After four months of getting to grips with a new baby and working on edits, copy edits, cuts etc to Cold Light – all of which has taken place in the tiny, quiet (although fairly clean…) world of my own house, it has been lovely and strange and scary to get out into the world again. I feel like I’ve emerged from a really long sleep in a hot, dark room. Like I did when I got woken up at 11.30pm as a child and brought into the room where the New Year’s Eve party was happening. Rubbing my eyes and working up to joining in. I’ve had the shortest maternity leave known to woman-kind (nine days, I think, and for six of those I was in hospital) but never mind. I can sit about when I’m old.

So yes, I’ve been busy. There’s the regular teaching at UCLAN – the Introduction to Creative Writing module, which is a series of two hour workshops meant to, as it says on the tin, introduce the students to various forms and techniques in writing so they’re prepared to hand in a portfolio shortly before Christmas. It is an introductory level course (as you may have gathered) and there’s the difficulty – how can you do ‘character’ or ‘setting’ in two hours with twenty students? As always with short courses, I can only show the students some of the possibilities, let them practice and give them a place to get mine and each other’s feedback – most of their learning, I hope, is going to take place between workshops.

Then there’s the occasional workshops I do for other organisations – no marking, no pressure on me to make sure the students pass – the workshop isn’t a component of a course. The participants on these courses are often older, more widely read, less confident about reading to each other. The difficulty is establishing trust and a rapport with participants who don’t know me, don’t know each other and who usually have totally different experience levels and ambitions for their work. There’s no continuing relationship, so warming up to each other and getting to know each other gradually. You’re in at the deep end.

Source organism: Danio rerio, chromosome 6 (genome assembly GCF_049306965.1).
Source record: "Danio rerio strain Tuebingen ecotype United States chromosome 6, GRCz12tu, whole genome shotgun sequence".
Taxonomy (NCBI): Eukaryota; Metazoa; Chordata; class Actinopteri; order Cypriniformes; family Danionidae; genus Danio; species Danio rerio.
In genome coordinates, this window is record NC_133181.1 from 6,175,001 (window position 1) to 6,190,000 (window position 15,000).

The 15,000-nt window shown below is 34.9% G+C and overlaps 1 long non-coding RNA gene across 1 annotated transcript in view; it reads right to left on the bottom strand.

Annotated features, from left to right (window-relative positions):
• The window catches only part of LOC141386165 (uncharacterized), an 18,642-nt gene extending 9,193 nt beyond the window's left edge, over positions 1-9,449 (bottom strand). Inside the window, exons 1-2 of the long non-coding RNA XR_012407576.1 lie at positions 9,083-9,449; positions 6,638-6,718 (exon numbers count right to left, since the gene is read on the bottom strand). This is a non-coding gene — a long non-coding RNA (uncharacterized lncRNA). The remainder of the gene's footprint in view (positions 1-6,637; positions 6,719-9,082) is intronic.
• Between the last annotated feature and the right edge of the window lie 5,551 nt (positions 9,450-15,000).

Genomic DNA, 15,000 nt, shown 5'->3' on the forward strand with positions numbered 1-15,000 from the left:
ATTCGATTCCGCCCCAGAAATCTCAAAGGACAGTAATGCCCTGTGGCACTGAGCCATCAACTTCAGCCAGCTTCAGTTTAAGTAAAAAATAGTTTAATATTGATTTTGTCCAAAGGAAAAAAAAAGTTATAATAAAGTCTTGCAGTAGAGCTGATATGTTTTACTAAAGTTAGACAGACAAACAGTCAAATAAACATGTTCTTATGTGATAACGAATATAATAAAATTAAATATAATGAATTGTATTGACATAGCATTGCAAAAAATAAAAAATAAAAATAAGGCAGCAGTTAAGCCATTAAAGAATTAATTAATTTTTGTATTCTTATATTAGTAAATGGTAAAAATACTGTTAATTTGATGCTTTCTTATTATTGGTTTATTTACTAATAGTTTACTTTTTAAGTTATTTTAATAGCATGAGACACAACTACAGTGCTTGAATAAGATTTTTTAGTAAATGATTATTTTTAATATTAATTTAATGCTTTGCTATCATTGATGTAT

At the end of last month I did a three hour session on Creating Character for the Lancashire Writing Hub – I was supposed to teach this before the summer, but had to unexpectedly cancel all my work – it was great to pick up where I’d left off, see some familiar faces and deal with the ever-fascinating task of inventing imaginary people with increasingly tricky games and writing prompts. We got a few brilliant pieces of writing by the end of the night – the beginnings to some interesting stories about undertakers as accomplices to murder, commuting agoraphobics, and a monologue about cleaning a toilet before a hot date. Good stuff!